Light Mask to Inhibit Dark Adaptation Does Not Prevent Diabetic Macular Edema Progression

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The most frequent adverse events related to the assigned treatment were discomfort on the eyes, painful, sticky, or watery eyes, and sleep disturbance.
The most frequent adverse events related to the assigned treatment were discomfort on the eyes, painful, sticky, or watery eyes, and sleep disturbance.

An organic light-emitting sleep mask did not offer long-term therapeutic benefit in patients with non-central diabetic macular edema, according to the results of the CLEOPATRA study published in The Lancet Diabetes-Endocrinology.

Diabetes decreases the retinal oxygen supply. During dark adaptation, normal rod photoreceptors in the retina consume nearly all the oxygen available to the eyes. It is hypothesized that hypoxemia during dark periods may exacerbate microvascular changes and that an environment illuminated with 500 to 505 nm of light should suppress rods and prevent or reverse diabetic macular edema. Results from a few small studies have demonstrated some efficacy with no safety issues.

CLEOPATRA was a phase 3, single-blind, parallel-group, randomized, controlled trial conducted in 15 ophthalmic centers in the United Kingdom (Controlled-Trials Number: ISRCTN85596558). Study researchers randomly assigned adults with non-central diabetic macular edema to either a light mask during sleep or a sham mask for 24 months between April 10, 2014 and June 15, 2015.  The primary outcome was the change in maximum retinal thickness on optical coherence tomography (OCT) at 24 months, analyzed using a linear mixed-effects model that incorporated 4-monthly measurements and baseline adjustment.

Of 308 patients randomly assigned to one of the two groups, 246 patients had OCT data at 24 months. The change in maximum retinal thickness at 24 months did not differ in the two treatment groups (mean change −9.2 μm for the light mask vs −12.9 μm for the sham mask; adjusted mean different −0.65 μm; P =.84).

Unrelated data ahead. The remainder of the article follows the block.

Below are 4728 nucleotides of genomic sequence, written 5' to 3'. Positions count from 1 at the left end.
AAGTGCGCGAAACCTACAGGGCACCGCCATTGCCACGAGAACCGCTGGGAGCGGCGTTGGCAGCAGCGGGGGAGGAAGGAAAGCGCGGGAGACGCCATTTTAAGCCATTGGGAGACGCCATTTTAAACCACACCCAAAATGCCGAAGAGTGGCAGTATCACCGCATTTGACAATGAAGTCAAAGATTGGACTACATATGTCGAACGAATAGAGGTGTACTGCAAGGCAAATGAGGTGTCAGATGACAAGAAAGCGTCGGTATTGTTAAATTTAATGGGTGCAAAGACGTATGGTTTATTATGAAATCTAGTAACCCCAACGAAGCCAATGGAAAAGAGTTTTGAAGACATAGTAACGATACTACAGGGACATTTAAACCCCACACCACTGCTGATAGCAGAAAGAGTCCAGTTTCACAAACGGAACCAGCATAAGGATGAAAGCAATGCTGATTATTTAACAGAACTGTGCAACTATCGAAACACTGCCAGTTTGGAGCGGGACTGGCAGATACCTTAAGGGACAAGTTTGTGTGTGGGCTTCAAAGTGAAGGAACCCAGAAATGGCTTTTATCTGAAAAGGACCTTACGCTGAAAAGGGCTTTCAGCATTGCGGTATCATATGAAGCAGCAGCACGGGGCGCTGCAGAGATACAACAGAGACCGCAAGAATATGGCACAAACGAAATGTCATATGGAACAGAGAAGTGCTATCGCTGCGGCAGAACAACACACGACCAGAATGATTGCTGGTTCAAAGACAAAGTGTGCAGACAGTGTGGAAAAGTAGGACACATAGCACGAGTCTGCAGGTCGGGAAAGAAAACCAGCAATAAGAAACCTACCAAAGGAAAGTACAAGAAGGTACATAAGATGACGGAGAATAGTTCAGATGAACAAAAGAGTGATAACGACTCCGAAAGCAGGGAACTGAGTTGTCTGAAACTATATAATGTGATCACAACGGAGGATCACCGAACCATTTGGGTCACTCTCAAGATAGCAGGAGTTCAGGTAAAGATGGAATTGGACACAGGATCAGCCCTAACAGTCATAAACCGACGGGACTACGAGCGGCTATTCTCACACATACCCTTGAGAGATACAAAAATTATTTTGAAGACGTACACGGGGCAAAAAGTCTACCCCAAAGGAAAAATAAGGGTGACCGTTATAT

At 24 months, median compliance with wearing the light mask was 19.5%. There were no serious adverse events in either group, and the most frequent adverse events were eye discomfort; painful, stick, or watery eyes; and sleep disturbance, all of which were more common with the light mask.

The investigators suggest that it is possible that the retinal illumination achieved with the light mask was insufficient to alter the hypoxic state, and note that other clinical trials of light masks to prevent dark adaptation in diabetic retinopathy are ongoing and 2 trials are underway for age-related macular degeneration. 

As for the possibility that poor compliance affected the outcome, the researchers argue that there was no discernible treatment effect favoring the light mask at 4 months and 8 months, when compliance was highest, and that this lack of effect remained constant.

“The light mask as offered in this study is not an effective intervention to prevent or treat patients with non-center-involving diabetic macular edema,” the study investigators concluded.

Reference

Sivaprasad S, Vasconcelos JC, Prevost AT, et al. Clinical efficacy and safety of a light mask for prevention of dark adaptation in treating and preventing progression of early diabetic macular oedema at 24 months (CLEOPATRA): a multicentre, phase 3, randomised controlled trial [published online March 5, 2018]. Lancet Diabetes Endocrinol.doi:10.1016/S2213-8587(18)30036-6

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